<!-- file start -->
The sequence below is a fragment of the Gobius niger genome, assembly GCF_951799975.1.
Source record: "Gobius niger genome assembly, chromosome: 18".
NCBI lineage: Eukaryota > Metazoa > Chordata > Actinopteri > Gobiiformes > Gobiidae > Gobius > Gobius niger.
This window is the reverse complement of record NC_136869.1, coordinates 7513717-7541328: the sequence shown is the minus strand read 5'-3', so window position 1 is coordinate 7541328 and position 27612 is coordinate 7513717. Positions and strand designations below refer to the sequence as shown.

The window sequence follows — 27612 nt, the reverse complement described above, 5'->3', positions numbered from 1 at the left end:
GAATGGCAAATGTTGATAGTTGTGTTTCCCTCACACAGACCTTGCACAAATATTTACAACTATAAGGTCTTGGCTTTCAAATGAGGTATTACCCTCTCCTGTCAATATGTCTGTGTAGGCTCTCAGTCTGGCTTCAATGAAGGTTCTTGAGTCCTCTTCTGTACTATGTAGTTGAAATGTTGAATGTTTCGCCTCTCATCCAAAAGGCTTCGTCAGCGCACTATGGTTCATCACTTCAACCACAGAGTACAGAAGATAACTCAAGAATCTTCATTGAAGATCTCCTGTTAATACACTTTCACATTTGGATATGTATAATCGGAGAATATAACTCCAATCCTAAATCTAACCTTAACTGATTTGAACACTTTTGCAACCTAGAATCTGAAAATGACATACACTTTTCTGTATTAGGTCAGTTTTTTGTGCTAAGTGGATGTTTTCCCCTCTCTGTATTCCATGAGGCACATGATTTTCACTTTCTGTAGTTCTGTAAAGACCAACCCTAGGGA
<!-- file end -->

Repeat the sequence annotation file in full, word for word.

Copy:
The sequence below is a fragment of the Gobius niger genome, assembly GCF_951799975.1.
Source record: "Gobius niger genome assembly, chromosome: 18".
NCBI lineage: Eukaryota > Metazoa > Chordata > Actinopteri > Gobiiformes > Gobiidae > Gobius > Gobius niger.
This window is the reverse complement of record NC_136869.1, coordinates 7513717-7541328: the sequence shown is the minus strand read 5'-3', so window position 1 is coordinate 7541328 and position 27612 is coordinate 7513717. Positions and strand designations below refer to the sequence as shown.

The window sequence follows — 27612 nt, the reverse complement described above, 5'->3', positions numbered from 1 at the left end:
GAATGGCAAATGTTGATAGTTGTGTTTCCCTCACACAGACCTTGCACAAATATTTACAACTATAAGGTCTTGGCTTTCAAATGAGGTATTACCCTCTCCTGTCAATATGTCTGTGTAGGCTCTCAGTCTGGCTTCAATGAAGGTTCTTGAGTCCTCTTCTGTACTATGTAGTTGAAATGTTGAATGTTTCGCCTCTCATCCAAAAGGCTTCGTCAGCGCACTATGGTTCATCACTTCAACCACAGAGTACAGAAGATAACTCAAGAATCTTCATTGAAGATCTCCTGTTAATACACTTTCACATTTGGATATGTATAATCGGAGAATATAACTCCAATCCTAAATCTAACCTTAACTGATTTGAACACTTTTGCAACCTAGAATCTGAAAATGACATACACTTTTCTGTATTAGGTCAGTTTTTTGTGCTAAGTGGATGTTTTCCCCTCTCTGTATTCCATGAGGCACATGATTTTCACTTTCTGTAGTTCTGTAAAGACCAACCCTAGGGA